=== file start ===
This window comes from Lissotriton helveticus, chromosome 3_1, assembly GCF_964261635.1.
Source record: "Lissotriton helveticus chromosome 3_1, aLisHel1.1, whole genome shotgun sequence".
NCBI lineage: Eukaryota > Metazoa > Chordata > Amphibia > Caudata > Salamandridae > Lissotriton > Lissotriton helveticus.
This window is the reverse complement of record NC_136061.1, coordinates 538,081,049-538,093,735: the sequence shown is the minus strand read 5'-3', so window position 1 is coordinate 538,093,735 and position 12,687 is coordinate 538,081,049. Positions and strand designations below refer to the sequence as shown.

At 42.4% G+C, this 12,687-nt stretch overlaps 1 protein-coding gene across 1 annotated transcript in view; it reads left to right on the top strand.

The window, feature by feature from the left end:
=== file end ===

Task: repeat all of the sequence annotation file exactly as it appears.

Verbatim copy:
This window comes from Lissotriton helveticus, chromosome 3_1, assembly GCF_964261635.1.
Source record: "Lissotriton helveticus chromosome 3_1, aLisHel1.1, whole genome shotgun sequence".
NCBI lineage: Eukaryota > Metazoa > Chordata > Amphibia > Caudata > Salamandridae > Lissotriton > Lissotriton helveticus.
This window is the reverse complement of record NC_136061.1, coordinates 538,081,049-538,093,735: the sequence shown is the minus strand read 5'-3', so window position 1 is coordinate 538,093,735 and position 12,687 is coordinate 538,081,049. Positions and strand designations below refer to the sequence as shown.

At 42.4% G+C, this 12,687-nt stretch overlaps 1 protein-coding gene across 1 annotated transcript in view; it reads left to right on the top strand.

The window, feature by feature from the left end: